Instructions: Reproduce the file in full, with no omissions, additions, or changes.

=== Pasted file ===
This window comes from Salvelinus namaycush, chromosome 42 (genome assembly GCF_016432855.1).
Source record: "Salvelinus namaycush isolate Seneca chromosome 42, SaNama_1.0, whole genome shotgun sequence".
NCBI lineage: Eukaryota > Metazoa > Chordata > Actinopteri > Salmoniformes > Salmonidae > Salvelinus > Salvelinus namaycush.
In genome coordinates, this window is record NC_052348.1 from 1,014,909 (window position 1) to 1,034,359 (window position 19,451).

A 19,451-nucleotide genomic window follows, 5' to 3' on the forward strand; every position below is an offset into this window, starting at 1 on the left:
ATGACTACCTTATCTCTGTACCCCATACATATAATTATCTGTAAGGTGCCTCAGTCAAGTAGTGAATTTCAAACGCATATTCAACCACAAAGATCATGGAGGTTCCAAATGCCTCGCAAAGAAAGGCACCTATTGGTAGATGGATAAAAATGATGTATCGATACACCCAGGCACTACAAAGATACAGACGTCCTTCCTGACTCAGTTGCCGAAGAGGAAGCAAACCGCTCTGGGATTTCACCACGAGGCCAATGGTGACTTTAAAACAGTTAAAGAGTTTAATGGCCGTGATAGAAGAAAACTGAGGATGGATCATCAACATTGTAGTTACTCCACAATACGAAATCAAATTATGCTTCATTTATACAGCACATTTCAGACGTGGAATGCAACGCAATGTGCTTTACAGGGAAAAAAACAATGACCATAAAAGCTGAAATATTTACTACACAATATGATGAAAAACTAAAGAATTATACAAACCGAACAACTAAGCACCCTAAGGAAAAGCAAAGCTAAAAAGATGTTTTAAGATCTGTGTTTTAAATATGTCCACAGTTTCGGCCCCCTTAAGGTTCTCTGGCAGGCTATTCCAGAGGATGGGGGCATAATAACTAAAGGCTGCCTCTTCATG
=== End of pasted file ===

This window comes from Salvelinus namaycush, chromosome 42 (genome assembly GCF_016432855.1).
Source record: "Salvelinus namaycush isolate Seneca chromosome 42, SaNama_1.0, whole genome shotgun sequence".
NCBI lineage: Eukaryota > Metazoa > Chordata > Actinopteri > Salmoniformes > Salmonidae > Salvelinus > Salvelinus namaycush.
In genome coordinates, this window is record NC_052348.1 from 1,014,909 (window position 1) to 1,034,359 (window position 19,451).

A 19,451-nucleotide genomic window follows, 5' to 3' on the forward strand; every position below is an offset into this window, starting at 1 on the left:
ATGACTACCTTATCTCTGTACCCCATACATATAATTATCTGTAAGGTGCCTCAGTCAAGTAGTGAATTTCAAACGCATATTCAACCACAAAGATCATGGAGGTTCCAAATGCCTCGCAAAGAAAGGCACCTATTGGTAGATGGATAAAAATGATGTATCGATACACCCAGGCACTACAAAGATACAGACGTCCTTCCTGACTCAGTTGCCGAAGAGGAAGCAAACCGCTCTGGGATTTCACCACGAGGCCAATGGTGACTTTAAAACAGTTAAAGAGTTTAATGGCCGTGATAGAAGAAAACTGAGGATGGATCATCAACATTGTAGTTACTCCACAATACGAAATCAAATTATGCTTCATTTATACAGCACATTTCAGACGTGGAATGCAACGCAATGTGCTTTACAGGGAAAAAAACAATGACCATAAAAGCTGAAATATTTACTACACAATATGATGAAAAACTAAAGAATTATACAAACCGAACAACTAAGCACCCTAAGGAAAAGCAAAGCTAAAAAGATGTTTTAAGATCTGTGTTTTAAATATGTCCACAGTTTCGGCCCCCTTAAGGTTCTCTGGCAGGCTATTCCAGAGGATGGGGGCATAATAACTAAAGGCTGCCTCTTCATG